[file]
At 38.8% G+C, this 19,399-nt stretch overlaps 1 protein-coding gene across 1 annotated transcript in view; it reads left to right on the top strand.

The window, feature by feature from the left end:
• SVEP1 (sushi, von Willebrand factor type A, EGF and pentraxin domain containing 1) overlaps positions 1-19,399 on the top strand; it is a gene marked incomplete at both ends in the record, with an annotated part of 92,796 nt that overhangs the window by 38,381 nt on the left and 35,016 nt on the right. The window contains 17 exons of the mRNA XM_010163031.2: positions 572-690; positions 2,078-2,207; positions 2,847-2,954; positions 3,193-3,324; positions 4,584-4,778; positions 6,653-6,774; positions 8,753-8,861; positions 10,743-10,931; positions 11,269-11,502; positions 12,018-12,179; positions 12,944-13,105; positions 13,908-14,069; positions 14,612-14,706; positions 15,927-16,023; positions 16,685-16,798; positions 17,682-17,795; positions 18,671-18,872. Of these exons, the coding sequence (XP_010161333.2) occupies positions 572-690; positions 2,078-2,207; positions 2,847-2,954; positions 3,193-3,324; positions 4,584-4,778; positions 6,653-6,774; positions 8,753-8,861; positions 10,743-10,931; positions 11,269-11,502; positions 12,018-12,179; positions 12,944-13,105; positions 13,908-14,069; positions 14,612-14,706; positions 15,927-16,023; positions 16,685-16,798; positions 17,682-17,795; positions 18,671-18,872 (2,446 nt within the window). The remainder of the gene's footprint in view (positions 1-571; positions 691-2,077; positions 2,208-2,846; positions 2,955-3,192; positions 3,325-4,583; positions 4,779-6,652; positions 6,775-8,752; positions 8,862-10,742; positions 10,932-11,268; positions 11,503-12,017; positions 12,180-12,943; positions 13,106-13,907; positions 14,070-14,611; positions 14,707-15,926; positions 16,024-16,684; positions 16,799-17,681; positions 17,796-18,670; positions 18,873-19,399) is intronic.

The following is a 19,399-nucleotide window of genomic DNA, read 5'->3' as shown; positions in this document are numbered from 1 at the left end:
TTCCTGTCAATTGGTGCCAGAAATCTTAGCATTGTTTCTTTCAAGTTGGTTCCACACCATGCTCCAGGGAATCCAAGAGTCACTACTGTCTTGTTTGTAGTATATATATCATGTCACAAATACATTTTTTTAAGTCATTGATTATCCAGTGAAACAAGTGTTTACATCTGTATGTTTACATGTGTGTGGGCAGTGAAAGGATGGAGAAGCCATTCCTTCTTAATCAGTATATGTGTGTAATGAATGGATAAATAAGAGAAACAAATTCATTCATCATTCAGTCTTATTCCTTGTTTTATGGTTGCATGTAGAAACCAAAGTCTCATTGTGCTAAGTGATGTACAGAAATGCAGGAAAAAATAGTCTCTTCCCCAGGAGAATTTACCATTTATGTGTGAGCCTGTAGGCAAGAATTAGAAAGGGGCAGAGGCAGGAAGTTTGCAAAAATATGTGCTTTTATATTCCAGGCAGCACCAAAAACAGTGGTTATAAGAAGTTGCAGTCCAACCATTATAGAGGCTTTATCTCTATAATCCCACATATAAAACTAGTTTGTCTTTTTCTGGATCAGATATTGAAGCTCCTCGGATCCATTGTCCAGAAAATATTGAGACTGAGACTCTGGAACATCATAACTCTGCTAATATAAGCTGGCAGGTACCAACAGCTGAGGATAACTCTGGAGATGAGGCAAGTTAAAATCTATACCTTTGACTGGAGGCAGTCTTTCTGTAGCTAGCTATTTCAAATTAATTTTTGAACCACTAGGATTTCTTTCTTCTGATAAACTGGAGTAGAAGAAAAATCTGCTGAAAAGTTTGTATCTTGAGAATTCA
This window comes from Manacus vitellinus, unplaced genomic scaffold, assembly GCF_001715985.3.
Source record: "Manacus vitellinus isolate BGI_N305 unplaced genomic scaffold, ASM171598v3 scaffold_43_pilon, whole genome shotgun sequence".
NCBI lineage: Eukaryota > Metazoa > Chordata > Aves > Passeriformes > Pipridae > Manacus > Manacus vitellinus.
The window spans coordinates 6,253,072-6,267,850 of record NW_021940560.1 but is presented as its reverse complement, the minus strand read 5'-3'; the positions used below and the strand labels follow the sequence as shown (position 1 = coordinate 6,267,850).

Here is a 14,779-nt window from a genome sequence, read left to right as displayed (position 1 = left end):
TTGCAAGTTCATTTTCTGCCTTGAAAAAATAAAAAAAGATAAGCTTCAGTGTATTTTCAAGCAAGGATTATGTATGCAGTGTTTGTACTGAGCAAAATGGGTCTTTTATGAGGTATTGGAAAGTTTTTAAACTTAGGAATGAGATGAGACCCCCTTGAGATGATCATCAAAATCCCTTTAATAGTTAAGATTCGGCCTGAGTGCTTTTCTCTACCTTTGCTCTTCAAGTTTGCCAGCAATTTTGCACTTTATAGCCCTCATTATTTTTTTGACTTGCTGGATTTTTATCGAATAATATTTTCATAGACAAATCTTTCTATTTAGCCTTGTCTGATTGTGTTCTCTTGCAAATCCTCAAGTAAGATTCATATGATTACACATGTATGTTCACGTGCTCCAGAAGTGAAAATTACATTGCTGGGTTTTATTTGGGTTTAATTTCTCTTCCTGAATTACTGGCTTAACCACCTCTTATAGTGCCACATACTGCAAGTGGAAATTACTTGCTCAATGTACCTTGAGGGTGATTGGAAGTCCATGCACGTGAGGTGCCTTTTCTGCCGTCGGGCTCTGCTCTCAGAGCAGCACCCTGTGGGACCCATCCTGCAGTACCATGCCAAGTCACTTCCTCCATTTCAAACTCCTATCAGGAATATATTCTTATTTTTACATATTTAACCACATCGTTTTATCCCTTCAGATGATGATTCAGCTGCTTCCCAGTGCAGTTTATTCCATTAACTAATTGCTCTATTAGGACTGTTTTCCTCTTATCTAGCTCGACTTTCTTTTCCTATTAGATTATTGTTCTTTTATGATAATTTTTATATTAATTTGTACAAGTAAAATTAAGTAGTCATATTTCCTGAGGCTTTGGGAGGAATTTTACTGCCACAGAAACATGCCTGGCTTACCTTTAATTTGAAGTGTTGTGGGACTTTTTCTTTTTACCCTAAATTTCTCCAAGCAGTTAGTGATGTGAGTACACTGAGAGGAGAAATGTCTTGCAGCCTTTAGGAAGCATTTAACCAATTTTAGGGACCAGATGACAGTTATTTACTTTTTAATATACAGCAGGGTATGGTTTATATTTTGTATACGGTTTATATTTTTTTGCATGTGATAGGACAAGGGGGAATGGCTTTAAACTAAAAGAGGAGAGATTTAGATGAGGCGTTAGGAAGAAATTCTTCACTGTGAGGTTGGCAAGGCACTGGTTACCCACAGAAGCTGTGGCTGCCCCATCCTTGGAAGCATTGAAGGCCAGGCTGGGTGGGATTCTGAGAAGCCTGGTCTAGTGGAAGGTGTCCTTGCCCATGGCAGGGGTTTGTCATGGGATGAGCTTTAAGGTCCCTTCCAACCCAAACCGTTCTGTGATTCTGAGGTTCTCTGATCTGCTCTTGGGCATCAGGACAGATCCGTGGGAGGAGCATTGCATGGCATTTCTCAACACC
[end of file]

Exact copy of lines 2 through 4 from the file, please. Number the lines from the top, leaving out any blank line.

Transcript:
The window, feature by feature from the left end:
• SVEP1 (sushi, von Willebrand factor type A, EGF and pentraxin domain containing 1) overlaps positions 1-19,399 on the top strand; it is a gene marked incomplete at both ends in the record, with an annotated part of 92,796 nt that overhangs the window by 38,381 nt on the left and 35,016 nt on the right. The window contains 17 exons of the mRNA XM_010163031.2: positions 572-690; positions 2,078-2,207; positions 2,847-2,954; positions 3,193-3,324; positions 4,584-4,778; positions 6,653-6,774; positions 8,753-8,861; positions 10,743-10,931; positions 11,269-11,502; positions 12,018-12,179; positions 12,944-13,105; positions 13,908-14,069; positions 14,612-14,706; positions 15,927-16,023; positions 16,685-16,798; positions 17,682-17,795; positions 18,671-18,872. Of these exons, the coding sequence (XP_010161333.2) occupies positions 572-690; positions 2,078-2,207; positions 2,847-2,954; positions 3,193-3,324; positions 4,584-4,778; positions 6,653-6,774; positions 8,753-8,861; positions 10,743-10,931; positions 11,269-11,502; positions 12,018-12,179; positions 12,944-13,105; positions 13,908-14,069; positions 14,612-14,706; positions 15,927-16,023; positions 16,685-16,798; positions 17,682-17,795; positions 18,671-18,872 (2,446 nt within the window). The remainder of the gene's footprint in view (positions 1-571; positions 691-2,077; positions 2,208-2,846; positions 2,955-3,192; positions 3,325-4,583; positions 4,779-6,652; positions 6,775-8,752; positions 8,862-10,742; positions 10,932-11,268; positions 11,503-12,017; positions 12,180-12,943; positions 13,106-13,907; positions 14,070-14,611; positions 14,707-15,926; positions 16,024-16,684; positions 16,799-17,681; positions 17,796-18,670; positions 18,873-19,399) is intronic.

The following is a 19,399-nucleotide window of genomic DNA, read 5'->3' as shown; positions in this document are numbered from 1 at the left end: